Monthly Archives: January 2012

About Stories

From a wonderful book called The Story is True: The Art and Meaning of Telling Stories, by Bruce Jackson. It says so elegantly what we’ve said before in Sharing Family Stories and other posts.

“In time, how we tell our story depends not so much on what happened then, but on what we know of the world now. And that is why the story of that time told at this moment means at least as much, and perhaps more, about this world now than that time then. And that is why these stories we tell again and again remain forever new.”

Turning Blue

I recently shared this story over dinner at a restaurant with Lisa’s family, and my daughter’s delight at my absurdity and my fear was very gratifying! As we have said on this blog many times, sharing stories of our own mistakes and comic misunderstandings normalizes mistakes for our kids. We all make them. Nobody’s perfect. And hopefully we can laugh about them afterwards.
So, one cold winter day a few years back I had been reading in a cozy chair, rubbing my hands together to keep warm, sometimes rubbing them between my knees or hugging myself against the chill. I wondered at one point if I should turn the heat up, as I noticed my normally pale skin was looking slightly blue. I hugged a blanket around my shoulders and continued reading. As the sun shifted and came through the window onto my lap, I noticed my hands really looked blue. Definitely blue. I rubbed them together again, thinking I should take a walk and get my blood circulating. I made a cup of tea to warm myself, and tried to quell the tiny voice in my head that was saying, “That does not look normal.”
I subdued my anxiety by diving back into my book, but couldn’t resist taking a peek now and then. Still blue, even though I had turned up the heat and done a few jumping jacks. The tiny voice was louder now, and my thoughts began to stumble in alarm. My daughter, the Lovely K., would soon be home, and I began to sketch out an action plan in nervous jerks of thought – hospital, am I cyanotic? am I not getting enough oxygen? am I losing circulation? emergency room? call someone so I can drop her off in case – I went into the bathroom to look at myself in the mirror, my mind now racing with fear. My face seemed normal, my gums pink, it was just my blue blue hands! I was as close as I’ve ever come to freaking out, staring at my blue hands, when I happened to clench them into fists, and that’s when I noticed that where the skin stretched over my knuckles, there was my normal pale color in the cracks. Suspicious now in a different way, I grabbed a bar of soap and began to wash my hands. My mouth gaped in surprise as the soap suds turned dingy gray and my horrifying and mysterious medical condition swirled down the drain.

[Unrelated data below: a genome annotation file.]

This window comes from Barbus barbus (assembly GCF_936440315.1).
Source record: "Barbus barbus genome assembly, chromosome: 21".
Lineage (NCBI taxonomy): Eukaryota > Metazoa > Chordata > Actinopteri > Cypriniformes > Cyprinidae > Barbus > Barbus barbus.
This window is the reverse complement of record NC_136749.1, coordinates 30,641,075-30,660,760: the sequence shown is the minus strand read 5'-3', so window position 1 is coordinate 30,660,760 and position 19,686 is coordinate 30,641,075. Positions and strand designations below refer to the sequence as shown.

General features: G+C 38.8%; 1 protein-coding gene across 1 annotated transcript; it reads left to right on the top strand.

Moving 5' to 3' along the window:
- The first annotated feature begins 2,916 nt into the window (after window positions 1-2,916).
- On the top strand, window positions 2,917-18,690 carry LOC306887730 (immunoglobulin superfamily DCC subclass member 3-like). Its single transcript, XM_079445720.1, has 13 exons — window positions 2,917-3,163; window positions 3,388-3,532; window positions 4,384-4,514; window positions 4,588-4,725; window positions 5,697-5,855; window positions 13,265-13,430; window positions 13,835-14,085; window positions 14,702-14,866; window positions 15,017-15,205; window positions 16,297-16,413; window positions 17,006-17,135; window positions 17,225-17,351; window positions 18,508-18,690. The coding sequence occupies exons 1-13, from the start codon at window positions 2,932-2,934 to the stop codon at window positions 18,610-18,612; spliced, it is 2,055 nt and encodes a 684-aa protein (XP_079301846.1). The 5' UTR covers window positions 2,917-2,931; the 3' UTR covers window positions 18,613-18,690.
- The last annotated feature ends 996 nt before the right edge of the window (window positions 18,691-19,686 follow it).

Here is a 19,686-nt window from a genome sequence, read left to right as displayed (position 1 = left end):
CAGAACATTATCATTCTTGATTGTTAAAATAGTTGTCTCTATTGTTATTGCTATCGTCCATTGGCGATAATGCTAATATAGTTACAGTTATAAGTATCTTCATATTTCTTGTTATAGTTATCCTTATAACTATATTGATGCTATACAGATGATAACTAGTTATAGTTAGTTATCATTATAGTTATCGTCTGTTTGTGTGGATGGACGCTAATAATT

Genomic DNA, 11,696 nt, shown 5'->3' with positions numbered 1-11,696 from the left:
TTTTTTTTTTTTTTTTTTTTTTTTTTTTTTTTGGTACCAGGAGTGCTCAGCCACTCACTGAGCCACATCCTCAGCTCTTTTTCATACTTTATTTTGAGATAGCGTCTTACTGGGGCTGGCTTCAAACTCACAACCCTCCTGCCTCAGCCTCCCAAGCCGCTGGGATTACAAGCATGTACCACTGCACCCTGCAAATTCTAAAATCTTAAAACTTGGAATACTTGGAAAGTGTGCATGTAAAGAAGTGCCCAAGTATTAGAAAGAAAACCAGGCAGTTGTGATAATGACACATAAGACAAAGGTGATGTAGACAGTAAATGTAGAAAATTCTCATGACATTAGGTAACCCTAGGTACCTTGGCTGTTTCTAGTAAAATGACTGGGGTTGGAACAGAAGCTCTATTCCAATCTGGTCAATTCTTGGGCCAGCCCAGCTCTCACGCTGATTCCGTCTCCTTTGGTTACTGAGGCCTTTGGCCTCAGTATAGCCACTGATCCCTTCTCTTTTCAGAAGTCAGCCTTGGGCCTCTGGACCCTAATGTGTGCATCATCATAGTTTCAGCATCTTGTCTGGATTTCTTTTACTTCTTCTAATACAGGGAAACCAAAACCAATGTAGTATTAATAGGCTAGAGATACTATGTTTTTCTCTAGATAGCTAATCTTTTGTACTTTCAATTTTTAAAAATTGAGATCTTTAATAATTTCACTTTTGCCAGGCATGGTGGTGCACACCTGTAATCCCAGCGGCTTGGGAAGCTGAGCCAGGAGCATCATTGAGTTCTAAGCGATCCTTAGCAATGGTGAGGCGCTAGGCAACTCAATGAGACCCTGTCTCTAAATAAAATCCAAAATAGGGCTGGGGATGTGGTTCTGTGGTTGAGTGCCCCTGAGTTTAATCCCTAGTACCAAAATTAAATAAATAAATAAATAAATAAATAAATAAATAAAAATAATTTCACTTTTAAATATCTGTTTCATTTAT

At this point in the story Lisa’s daughter broke in like Sherlock Holmes. “Your jeans! It was your jeans!”
“Yes,” I confessed with chagrin. “I was wearing brand new jeans, and when I tried to warm up by rubbing my hands between my knees the dye rubbed into my skin.  Every time I rubbed my hands on my legs to get my circulation going it just got darker and darker.”
My daughter was giggling. “You thought you were turning blue!”
What I didn’t share was that I’ve noticed whenever I am sick that she becomes very anxious. My adopted daughter lost one mother already, and whether it’s conscious for her or not, I think she fears it might happen again. Why wouldn’t she think so? Where she comes from there are millions of orphans whom fate has left parentless, and she knows it. So the thoughts that had been racing through my mind, the fear that had been making me so stupid, was not fear for myself, but for her. No! It wouldn’t be fair, life is not that cruel! was what had my heart in my throat.
But no. Not quite dead yet, to quote a favorite line from Monty Python and the Holy Grail.
“Pretty dumb, huh?” I asked her. She just laughed and continued with her dinner.
So that’s why I’m here. It has been almost a year since Lisa and I started this blog, and I began sharing stories with our readers. My daughter’s courage in starting her life over again at 8 years old continues to be my inspiration, and I’ll keep telling stories until I turn blue in the face.

Courage to Survive

This video of concentration camp survivor, Alie Herz-Sommer, is a marvelous example of human courage!   She is interviewed by Anthony Robbins on the eve of her 108th birthday. 

We particularly noted:
1. the role that parent-child attachment played in her ability to withstand this ordeal,
2. her attitude of gratitude (“everything is a present”),
3. her life-saving optimism.

All things we can teach and model for our children, or that they teach us, that help develop our courage and resilience in life! Enjoy!


One of the members of our church choir is a dedicated peace activist who has been arrested more than once for her protest work; from time to time she reports on the status of charges against her. When my daughter first understood that this woman had been put in jail because of her beliefs, she was intrigued. This led to a discussion about democracy and civil disobedience, and to the stories of the Civil Rights Movement. The stories about Rosa Parks and Dr. King have become part of American mythology, and I was proud to tell her some of those stories.
I quickly found myself in rather deep water, however, since explaining the background of the struggle required discussing racism and its destructive manifestation in our history of African slavery. Imagine the squirming I suffered inside as I (a white woman) explained to my newly-adopted Ethiopian daughter how white people went to Africa to steal black people and bring them here against their will, their heritage stripped from them. The growing look of baffled alarm on my daughter’s face finally resolved itself into a gut punch of a question. “Am I your slave?”
How else could it look to her, after all? She had had no choice in the matter of her adoption and emigration to the U.S. When I regained my composure I tried to point out the many differences, all the while knowing in the back of my mind that, in truth, children are as powerless to control their fates as the captured Africans were.